In general, I'm a fan of all of Waxman's efforts. I enj
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Karen
Rep. Waxman is disgustingly upbeat for a cynic like me - but the thought can't be avoided that maybe that's why he got so much done! His fellow politicians probably would have hated him if he had thought they were sleazes desperate to keep their campaign-money sources happy, instead of decent, honest people just doing the best they can.

The main lesson I came away with, of use mainly to political leaders who want to pass good laws that offend powerful special interests, is that it can take a lot
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Blog on Books
Thank God for Henry Waxman. As Chairman of the House Energy and Commerce committee (and former Chairman of the House Oversight and Government Reform committee), Waxman, a three decade congressman from Southern California is one of the leading proponents of enforcing regulations on companies and agencies who might otherwise be effective at skirting laws designed to protect citizens from unethical and often times, illegal abuse.

As a career politician, Waxman sheds valuable light on the process tha
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Maciek
This book has one goal: to convince the hoi polloi that all those long congressional meetings, the years-long probes into corporations or other government bureaus are not only consequential, but also salutary in effect. Waxman is a seasoned Democrat who oversaw the biggest changes in tobacco industry regulations. He describes the difficulties, crises, and defeats, in the road to creating a system of laws that protects people from nefarious corporate machinations (as it would be hard to give any ...more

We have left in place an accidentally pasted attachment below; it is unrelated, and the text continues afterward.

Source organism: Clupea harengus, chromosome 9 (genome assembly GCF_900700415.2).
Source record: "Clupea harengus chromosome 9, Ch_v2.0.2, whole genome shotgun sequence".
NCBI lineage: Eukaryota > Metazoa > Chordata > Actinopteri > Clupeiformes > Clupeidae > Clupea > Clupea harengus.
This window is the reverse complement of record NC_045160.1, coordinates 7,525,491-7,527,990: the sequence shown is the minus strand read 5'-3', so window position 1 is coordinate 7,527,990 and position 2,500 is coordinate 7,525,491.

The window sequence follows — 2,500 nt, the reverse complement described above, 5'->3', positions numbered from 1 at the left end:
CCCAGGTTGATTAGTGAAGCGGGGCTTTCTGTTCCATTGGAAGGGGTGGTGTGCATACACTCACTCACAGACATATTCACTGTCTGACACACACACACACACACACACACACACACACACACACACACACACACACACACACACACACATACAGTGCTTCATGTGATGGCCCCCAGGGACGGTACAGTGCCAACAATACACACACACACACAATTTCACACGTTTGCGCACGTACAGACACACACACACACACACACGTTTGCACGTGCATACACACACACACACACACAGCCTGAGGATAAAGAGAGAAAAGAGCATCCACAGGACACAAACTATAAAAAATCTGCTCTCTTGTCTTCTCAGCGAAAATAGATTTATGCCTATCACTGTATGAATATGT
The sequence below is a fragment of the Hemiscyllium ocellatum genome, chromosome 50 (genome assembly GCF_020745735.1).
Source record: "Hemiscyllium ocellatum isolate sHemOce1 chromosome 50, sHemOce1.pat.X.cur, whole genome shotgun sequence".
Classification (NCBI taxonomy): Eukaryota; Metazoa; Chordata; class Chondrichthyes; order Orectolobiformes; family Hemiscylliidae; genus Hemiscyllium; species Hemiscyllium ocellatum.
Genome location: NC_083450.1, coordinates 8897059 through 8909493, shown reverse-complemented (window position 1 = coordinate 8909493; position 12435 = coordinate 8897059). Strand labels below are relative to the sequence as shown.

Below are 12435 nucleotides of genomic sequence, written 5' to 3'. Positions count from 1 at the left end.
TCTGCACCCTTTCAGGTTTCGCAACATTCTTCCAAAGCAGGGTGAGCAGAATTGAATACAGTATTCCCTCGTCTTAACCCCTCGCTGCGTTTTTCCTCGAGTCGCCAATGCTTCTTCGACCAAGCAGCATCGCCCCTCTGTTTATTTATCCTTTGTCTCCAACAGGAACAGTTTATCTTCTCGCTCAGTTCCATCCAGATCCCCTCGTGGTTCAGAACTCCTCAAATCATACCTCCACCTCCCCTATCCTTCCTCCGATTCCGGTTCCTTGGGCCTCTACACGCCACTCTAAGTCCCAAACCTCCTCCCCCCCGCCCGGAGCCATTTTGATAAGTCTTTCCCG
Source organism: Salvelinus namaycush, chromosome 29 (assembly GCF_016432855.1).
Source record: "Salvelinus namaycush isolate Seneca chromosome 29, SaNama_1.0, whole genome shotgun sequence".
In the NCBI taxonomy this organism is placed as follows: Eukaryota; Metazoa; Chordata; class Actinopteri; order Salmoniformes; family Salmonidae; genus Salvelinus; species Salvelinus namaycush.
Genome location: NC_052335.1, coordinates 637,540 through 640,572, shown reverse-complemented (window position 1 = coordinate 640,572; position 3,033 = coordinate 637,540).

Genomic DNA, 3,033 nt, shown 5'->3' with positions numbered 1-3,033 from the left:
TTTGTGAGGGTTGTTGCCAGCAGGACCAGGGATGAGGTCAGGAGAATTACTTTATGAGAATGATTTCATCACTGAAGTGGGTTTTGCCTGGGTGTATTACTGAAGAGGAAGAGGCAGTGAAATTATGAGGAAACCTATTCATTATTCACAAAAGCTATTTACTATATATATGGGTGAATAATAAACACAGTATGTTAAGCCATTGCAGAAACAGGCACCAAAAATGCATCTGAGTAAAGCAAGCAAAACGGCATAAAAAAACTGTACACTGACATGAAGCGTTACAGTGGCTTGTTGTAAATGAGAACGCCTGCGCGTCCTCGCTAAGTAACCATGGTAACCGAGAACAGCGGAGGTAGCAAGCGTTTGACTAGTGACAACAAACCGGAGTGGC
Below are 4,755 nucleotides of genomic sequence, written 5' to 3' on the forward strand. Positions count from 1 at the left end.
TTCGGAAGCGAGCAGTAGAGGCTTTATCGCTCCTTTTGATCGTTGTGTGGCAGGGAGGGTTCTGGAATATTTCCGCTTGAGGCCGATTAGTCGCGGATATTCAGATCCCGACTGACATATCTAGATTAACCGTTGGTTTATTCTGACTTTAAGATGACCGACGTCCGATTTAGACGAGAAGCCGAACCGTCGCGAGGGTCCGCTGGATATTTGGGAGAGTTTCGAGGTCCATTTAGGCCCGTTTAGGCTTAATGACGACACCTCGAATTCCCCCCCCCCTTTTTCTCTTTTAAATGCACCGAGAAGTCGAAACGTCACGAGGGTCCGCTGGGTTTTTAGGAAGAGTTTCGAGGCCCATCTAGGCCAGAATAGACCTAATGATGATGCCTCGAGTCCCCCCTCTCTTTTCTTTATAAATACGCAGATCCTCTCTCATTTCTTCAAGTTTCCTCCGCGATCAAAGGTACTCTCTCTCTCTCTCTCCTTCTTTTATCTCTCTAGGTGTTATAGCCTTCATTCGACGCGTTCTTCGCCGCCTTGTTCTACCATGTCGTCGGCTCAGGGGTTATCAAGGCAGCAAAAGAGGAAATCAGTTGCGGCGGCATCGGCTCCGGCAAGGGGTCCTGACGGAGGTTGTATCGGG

Trevor
An interesting look into the legislative process from the perspective of a career politician. I enjoyed the glimpse behind the scenes of how laws are written and passed. I've had a lot of respect for Henry Waxman for a long time and I believe he's one of the honest good guys in Washington. Although a little dry at times and definitely not a "must read," I was still engaged throughout the book and found the overall message to be both interesting and compelling.
Robin
I love Henry Waxman. He is far and away my favorite government official of all time. His book explores the behind the scenes efforts that go into passing and blocking legislation. The style is formulaic but the breadth of topics held my attention.The book explores everything ranging from the Clean Air Act to Big Tobacco to Major League Baseball. An excellent, geek-out read.